The Rev. James Fu, who was commissioned for the work of an elder and serves Calvary UMC in Village Park, said the delays were only a slight inconvenience and he was so grateful to come together in thanksgiving to God with all those who have supported him through his journey so far.

“The Spirit of God present alongside me during this time has been far more important and comforting to me,” Rev. Fu said. “I think that my commissioning is confirmation of the call that God has placed on my life and verifies the gifts that God has blessed me to work for the Kingdom of God, and I am so thankful for all that God is and has done in my life.”

Unfortunately, a traditional reception after the service could not take place, but many found ways to celebrate including dinner with family and outdoor receptions at their church.

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The Bishops ordained 11 elders and two deacons, and commissioned seven for the work of an elder and one for the work of a deacon.

Ordained Deacon Rev. Kathy Wellman said she was grateful for the meaningful ways people found to recognize her "giant milestone" in her faith journey. "After the service, I arrived home where my parents and daughters had flowers, balloons, cards, and a slideshow filled with congratulations waiting for me," she said.

Bishop Dyck acknowledged how tough a year it’s been for ministry through the pandemic as she quipped in her sermon title, “A Walk in the Park…Jurassic Park.” While we are not running from killer rogue dinosaurs like in the 1993 movie, the pandemic has brought on some frightening, anxiety-producing challenges for clergy, lay leaders and church staff, she said.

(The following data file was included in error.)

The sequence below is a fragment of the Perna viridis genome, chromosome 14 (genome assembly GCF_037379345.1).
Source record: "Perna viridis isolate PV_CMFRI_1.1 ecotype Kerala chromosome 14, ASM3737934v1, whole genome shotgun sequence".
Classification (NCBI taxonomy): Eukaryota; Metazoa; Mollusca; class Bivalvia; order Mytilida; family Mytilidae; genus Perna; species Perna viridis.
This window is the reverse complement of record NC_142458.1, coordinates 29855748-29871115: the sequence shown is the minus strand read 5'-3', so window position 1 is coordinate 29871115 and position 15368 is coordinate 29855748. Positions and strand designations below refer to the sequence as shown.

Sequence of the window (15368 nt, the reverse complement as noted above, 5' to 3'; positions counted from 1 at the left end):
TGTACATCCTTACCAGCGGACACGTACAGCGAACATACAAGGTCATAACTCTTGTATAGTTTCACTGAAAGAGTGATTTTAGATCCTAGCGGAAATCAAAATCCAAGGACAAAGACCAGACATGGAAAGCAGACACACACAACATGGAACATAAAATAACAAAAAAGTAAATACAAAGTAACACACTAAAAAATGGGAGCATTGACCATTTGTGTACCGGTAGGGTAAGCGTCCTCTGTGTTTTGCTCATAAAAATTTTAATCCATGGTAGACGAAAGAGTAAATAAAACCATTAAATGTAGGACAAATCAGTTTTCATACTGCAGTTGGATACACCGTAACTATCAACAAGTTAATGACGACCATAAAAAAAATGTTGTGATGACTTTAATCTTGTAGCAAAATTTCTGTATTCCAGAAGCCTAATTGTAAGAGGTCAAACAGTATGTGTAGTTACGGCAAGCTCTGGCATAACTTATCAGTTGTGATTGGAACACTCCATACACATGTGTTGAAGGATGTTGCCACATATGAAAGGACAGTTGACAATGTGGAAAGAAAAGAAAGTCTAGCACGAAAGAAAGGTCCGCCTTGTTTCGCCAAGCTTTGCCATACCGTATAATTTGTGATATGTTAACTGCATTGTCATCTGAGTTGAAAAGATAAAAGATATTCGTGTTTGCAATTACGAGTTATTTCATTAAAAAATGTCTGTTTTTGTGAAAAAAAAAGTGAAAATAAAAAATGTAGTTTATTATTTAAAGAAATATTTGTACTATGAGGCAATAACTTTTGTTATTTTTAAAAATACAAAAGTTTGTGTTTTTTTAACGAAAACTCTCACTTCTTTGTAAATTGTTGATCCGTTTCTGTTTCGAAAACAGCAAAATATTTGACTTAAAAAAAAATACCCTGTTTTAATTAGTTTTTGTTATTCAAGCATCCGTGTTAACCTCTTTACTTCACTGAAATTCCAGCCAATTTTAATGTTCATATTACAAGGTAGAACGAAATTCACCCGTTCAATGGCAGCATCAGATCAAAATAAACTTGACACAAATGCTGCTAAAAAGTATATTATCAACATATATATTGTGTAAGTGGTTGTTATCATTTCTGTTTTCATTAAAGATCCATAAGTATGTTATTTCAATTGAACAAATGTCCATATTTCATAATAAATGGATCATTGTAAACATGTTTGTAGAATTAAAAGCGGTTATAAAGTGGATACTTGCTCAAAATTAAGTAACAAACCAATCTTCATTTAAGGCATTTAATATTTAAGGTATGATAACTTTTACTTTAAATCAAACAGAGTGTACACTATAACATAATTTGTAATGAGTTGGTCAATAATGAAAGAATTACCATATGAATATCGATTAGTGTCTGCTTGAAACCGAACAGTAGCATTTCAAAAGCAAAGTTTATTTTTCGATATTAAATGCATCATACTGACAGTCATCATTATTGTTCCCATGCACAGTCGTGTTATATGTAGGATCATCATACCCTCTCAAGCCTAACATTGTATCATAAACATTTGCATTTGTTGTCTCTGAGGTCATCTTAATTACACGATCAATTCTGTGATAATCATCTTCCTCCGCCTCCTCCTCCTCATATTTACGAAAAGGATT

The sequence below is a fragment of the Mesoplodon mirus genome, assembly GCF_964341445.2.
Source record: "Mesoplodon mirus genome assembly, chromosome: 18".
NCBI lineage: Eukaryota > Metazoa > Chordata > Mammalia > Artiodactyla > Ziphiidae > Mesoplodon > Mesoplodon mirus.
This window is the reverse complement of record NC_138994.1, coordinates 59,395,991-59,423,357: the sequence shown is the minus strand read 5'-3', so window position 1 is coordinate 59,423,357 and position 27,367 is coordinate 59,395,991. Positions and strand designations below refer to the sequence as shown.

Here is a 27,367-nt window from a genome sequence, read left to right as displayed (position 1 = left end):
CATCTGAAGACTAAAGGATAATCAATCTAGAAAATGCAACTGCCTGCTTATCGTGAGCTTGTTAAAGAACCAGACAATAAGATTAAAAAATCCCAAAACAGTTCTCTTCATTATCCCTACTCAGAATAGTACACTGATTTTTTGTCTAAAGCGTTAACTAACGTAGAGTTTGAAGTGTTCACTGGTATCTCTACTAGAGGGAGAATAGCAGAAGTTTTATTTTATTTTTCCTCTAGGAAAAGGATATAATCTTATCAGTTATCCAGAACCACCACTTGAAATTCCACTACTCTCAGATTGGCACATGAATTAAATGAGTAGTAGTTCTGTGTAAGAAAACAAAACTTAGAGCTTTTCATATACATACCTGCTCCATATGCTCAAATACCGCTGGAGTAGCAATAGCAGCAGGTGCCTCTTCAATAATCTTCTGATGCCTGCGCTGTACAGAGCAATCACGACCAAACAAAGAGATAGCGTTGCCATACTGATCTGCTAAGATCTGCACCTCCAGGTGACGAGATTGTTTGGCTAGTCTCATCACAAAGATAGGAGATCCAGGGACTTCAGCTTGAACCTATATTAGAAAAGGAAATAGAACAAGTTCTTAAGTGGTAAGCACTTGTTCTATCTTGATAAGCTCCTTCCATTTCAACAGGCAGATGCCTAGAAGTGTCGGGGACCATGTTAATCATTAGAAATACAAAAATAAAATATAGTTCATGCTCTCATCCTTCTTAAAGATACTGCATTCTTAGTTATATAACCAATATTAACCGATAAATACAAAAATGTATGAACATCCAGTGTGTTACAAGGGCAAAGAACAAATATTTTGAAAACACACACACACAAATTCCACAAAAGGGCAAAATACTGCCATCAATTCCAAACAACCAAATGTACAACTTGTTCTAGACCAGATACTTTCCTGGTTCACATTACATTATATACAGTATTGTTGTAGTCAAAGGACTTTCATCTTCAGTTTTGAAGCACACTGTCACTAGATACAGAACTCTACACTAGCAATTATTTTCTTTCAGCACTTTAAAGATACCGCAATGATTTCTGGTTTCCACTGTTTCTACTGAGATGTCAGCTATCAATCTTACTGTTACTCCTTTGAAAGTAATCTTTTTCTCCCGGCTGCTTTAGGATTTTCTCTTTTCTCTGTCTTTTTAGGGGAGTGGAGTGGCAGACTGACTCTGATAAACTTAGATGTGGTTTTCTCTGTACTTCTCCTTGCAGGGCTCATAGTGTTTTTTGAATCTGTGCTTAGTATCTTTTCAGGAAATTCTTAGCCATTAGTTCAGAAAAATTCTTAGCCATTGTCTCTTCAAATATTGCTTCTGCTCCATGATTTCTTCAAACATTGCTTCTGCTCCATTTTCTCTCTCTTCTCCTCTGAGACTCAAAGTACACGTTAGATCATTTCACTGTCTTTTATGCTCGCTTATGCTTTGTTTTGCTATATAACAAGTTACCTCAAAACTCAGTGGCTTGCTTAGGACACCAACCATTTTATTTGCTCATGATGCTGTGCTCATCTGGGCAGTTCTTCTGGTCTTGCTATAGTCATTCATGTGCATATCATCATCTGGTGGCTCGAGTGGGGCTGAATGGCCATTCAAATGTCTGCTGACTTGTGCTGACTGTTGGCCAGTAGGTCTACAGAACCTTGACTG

“We’ve had to do things we never thought we’d sign up for and demanded new skills like producing online worship services,” said Dyck. “And we had to think through things quickly and safely…like how to do ashes when you have to stay 6 feet apart or serve communion?”

But she told the ordinands and those being commissioned, while we need to make room for people to express their pain and loss this past year, we also need to celebrate with them, even if it’s the little things.

“We need to celebrate because there’s incredible ministry despite all the challenges,” said Dyck. “As we begin to emerge back to in-person worship, I encourage you to figure out individuals and groups of people to celebrate each week, such as our medical and first responders. Celebrate graduations, births, baptisms, marriages and anniversaries. Celebrate accomplishments and anything else that you can think of for the next year! Find ways to meaningfully acknowledge that it wasn’t—and still isn’t—the way they had hoped, but you see them, you care and you rejoice with them!”

After each clergy was ordained, a lantern was lit as a reminder of their loved ones and supportive community who couldn’t be present. Bishop Dyck said not all days in ministry will be a “walk in the park,” but reminded clergy to remember they’re not alone on the walk.

“Some days you’re going to come home and say that was a walk in the park…Jurassic Park, but then you can give thanks that you are not in the park by yourself because God is with you along with a whole covenant community and church of Jesus Christ whose spirit is surrounding you like a cloud of witnesses. You’re not alone in the park, whatever kind of park it is.”

To view a recording of the service, click here.